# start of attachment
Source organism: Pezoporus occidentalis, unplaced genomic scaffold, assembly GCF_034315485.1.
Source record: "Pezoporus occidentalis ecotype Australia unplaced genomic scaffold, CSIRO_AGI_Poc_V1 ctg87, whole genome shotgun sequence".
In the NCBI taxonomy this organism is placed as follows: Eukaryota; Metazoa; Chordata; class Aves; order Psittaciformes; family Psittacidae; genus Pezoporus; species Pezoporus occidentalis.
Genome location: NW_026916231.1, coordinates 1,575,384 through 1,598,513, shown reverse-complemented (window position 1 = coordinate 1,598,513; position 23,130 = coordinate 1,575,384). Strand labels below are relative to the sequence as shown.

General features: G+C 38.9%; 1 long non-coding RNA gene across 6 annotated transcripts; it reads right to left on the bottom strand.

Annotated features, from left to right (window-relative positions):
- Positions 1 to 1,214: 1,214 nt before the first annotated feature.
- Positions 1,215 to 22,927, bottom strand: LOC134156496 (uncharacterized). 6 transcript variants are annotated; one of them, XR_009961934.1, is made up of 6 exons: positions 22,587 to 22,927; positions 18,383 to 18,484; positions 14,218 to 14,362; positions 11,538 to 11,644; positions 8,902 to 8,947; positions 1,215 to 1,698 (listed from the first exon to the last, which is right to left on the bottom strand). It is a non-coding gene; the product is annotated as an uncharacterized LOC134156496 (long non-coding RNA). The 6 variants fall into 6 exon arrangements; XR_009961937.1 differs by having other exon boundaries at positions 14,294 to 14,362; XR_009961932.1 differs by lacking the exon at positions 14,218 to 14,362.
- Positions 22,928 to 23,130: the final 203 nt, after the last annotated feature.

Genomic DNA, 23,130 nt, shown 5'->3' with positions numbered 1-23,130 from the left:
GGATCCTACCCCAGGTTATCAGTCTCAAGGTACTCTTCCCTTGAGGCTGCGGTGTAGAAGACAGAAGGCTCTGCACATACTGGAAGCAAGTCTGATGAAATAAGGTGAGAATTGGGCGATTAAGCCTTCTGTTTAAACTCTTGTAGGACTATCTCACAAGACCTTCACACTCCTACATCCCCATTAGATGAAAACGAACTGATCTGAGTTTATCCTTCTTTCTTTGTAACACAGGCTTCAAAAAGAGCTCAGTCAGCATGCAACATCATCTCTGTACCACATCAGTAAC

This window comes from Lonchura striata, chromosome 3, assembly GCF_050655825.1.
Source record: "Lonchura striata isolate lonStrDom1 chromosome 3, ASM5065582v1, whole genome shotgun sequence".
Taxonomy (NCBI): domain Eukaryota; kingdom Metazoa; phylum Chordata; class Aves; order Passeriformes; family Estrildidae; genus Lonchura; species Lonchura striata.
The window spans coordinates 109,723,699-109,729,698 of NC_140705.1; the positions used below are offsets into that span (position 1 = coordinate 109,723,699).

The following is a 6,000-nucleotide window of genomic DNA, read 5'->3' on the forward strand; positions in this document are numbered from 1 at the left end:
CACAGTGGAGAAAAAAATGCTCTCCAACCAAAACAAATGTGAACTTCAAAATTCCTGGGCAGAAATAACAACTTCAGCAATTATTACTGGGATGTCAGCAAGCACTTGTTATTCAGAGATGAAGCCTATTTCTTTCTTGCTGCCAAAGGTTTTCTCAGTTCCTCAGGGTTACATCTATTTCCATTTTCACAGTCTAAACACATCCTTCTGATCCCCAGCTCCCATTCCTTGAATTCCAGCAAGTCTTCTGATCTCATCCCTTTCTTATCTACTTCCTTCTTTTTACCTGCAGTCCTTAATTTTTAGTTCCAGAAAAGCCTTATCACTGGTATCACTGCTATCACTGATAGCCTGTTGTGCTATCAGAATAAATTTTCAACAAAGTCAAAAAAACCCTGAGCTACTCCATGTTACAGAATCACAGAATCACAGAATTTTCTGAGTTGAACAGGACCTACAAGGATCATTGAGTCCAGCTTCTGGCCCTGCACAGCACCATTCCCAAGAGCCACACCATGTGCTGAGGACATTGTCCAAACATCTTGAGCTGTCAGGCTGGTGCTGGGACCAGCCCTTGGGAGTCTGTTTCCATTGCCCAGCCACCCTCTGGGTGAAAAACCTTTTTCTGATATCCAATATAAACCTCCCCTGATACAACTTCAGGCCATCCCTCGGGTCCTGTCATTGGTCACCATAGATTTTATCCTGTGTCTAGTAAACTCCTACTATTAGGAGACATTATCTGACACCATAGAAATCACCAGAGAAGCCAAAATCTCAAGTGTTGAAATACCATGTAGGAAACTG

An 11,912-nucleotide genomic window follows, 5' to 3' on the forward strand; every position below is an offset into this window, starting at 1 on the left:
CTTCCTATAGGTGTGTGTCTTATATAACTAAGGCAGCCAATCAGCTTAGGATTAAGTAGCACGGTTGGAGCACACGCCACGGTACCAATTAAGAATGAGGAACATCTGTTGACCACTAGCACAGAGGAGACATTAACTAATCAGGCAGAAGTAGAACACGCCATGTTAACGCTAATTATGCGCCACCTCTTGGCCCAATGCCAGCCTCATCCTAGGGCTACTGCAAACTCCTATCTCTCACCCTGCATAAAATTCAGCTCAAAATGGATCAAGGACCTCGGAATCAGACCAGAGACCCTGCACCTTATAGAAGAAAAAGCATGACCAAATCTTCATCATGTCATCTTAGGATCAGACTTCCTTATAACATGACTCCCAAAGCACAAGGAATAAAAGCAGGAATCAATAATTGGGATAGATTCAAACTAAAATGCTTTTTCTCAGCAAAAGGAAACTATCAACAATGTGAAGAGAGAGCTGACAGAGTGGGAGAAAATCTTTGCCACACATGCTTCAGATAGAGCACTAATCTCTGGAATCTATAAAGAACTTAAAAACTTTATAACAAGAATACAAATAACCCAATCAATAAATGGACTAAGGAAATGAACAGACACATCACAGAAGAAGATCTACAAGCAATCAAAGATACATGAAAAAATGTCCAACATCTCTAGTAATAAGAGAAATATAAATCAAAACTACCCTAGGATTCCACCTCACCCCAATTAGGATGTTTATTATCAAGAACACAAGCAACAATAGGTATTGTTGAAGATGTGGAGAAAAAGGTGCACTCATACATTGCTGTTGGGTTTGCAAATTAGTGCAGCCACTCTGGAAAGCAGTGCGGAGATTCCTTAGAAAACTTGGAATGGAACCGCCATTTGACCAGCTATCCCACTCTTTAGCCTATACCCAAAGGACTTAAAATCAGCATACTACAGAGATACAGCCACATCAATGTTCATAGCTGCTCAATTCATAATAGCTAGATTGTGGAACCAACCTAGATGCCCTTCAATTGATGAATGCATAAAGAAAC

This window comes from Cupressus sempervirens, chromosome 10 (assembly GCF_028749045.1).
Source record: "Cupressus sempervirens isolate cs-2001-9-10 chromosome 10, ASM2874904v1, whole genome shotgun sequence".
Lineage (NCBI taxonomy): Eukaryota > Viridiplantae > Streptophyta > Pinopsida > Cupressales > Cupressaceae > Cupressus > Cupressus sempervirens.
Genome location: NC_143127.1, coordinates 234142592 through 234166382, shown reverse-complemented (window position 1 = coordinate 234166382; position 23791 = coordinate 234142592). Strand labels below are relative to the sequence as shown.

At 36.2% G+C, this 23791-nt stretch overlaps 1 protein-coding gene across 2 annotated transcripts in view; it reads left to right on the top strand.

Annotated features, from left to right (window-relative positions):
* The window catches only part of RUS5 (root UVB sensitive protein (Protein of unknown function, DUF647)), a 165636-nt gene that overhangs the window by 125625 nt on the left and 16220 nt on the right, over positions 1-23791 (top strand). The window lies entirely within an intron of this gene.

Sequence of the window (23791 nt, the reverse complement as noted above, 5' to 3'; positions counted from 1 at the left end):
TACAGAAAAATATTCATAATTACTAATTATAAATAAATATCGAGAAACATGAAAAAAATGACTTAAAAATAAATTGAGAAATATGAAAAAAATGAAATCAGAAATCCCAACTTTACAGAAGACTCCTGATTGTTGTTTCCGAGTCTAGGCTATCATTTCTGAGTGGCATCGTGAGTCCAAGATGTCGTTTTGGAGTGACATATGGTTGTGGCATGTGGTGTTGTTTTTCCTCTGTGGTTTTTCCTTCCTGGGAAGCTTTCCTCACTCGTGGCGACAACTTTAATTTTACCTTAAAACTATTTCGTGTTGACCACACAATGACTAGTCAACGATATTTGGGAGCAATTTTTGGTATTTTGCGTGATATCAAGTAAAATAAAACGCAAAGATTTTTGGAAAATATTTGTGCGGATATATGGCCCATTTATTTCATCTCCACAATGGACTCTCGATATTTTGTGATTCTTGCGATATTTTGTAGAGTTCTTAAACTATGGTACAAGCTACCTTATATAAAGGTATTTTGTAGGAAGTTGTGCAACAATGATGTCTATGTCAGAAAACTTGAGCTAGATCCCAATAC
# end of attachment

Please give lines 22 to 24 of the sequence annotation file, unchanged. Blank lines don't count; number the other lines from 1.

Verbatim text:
Lineage (NCBI taxonomy): Eukaryota > Viridiplantae > Streptophyta > Pinopsida > Cupressales > Cupressaceae > Cupressus > Cupressus sempervirens.
Genome location: NC_143127.1, coordinates 234142592 through 234166382, shown reverse-complemented (window position 1 = coordinate 234166382; position 23791 = coordinate 234142592). Strand labels below are relative to the sequence as shown.

At 36.2% G+C, this 23791-nt stretch overlaps 1 protein-coding gene across 2 annotated transcripts in view; it reads left to right on the top strand.